Review of "Discretized Streams: A Fault-Tolerant Model for Scalable Stream Processing"
Before spark steaming, previous streaming systems employ the same record-at-a-time processing model. In this model, streaming computations are divided into a set a long-lived stateful operators, and each processes records as they arrive by updating internal state. The stateful nature of this model makes it hard to handle fault tolerance/recovery and even harder to handle stragglers. Spark streaming took a radical different design in real time processing. It runs each streaming computation as a series of deterministic batch computations on small time intervals. These small time intervals can be as small as half a second, providing lower than one second end-to-end latency. It also brings the advantage of having clear consistency semantics, a simple API, and unification with batch processing.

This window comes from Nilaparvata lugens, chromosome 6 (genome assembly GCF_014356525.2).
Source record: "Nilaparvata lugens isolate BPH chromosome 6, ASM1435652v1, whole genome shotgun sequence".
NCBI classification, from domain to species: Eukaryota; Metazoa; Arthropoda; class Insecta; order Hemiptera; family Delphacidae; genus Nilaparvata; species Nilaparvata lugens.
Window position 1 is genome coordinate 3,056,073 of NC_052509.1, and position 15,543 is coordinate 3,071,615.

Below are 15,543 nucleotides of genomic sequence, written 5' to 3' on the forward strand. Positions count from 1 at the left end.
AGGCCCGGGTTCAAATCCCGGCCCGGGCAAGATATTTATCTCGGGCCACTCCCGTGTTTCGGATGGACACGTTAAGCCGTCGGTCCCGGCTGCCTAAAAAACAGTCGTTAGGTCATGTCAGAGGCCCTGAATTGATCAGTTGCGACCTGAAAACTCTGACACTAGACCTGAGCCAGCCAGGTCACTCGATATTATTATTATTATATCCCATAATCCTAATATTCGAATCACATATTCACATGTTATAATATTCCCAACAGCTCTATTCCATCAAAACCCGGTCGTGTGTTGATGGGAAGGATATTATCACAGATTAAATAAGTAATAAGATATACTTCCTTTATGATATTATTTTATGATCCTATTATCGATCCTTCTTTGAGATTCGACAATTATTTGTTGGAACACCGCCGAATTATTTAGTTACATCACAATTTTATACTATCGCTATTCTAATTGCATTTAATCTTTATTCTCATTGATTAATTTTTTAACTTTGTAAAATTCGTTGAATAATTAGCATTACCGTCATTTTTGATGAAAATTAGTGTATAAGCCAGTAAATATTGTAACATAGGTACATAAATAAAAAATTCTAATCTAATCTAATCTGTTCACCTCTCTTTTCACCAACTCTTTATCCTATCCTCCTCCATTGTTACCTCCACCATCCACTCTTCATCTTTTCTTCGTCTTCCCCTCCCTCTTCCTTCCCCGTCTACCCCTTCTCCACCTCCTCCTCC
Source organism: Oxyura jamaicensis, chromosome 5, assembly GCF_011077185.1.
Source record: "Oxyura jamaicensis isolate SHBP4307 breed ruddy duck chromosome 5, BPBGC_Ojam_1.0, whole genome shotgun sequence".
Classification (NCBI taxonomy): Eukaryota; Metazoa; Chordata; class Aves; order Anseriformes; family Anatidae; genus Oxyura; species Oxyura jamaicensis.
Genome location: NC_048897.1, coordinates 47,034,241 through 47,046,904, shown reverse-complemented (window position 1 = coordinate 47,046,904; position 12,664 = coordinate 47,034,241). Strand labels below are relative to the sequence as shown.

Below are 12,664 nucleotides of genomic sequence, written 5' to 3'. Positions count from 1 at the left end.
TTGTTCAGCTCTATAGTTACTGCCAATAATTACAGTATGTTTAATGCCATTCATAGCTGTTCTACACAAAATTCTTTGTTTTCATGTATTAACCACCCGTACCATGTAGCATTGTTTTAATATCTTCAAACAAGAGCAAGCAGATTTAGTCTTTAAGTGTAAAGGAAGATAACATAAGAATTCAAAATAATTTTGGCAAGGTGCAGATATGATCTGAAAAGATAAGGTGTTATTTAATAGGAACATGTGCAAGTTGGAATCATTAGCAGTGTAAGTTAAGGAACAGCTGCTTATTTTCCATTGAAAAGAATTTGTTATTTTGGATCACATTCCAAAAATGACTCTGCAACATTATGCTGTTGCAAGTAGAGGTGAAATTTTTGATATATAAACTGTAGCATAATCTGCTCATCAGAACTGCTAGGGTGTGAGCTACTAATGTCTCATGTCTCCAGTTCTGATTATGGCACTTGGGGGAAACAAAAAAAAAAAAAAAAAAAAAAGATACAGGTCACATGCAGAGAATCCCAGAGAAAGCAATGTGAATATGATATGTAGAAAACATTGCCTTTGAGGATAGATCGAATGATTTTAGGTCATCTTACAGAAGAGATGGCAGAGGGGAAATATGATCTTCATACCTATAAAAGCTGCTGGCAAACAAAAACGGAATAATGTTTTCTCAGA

D-Stream sacrifices a small portion of efficiency for easy handling of fault tolerance and recovery. The discretized design choice also makes it able to leverage all of the features of RDD and Spark core in a transparent way. But the latency can be mitigated by tuning the "sampling window" of the input data, which I think would suffice for a lot of use cases.
Although the latency of D-Stream might be greater than system like Storm, I feel the benefit of bringing batch processing, streaming processing and interactive query together into a unified platform is much greater as more and more "big data" systems not only provides a summary report after some time, but also provides richer interaction with end users. Thus, I think the technology (micro-batching / stream discretization) this paper proposed will be influential in 10 years.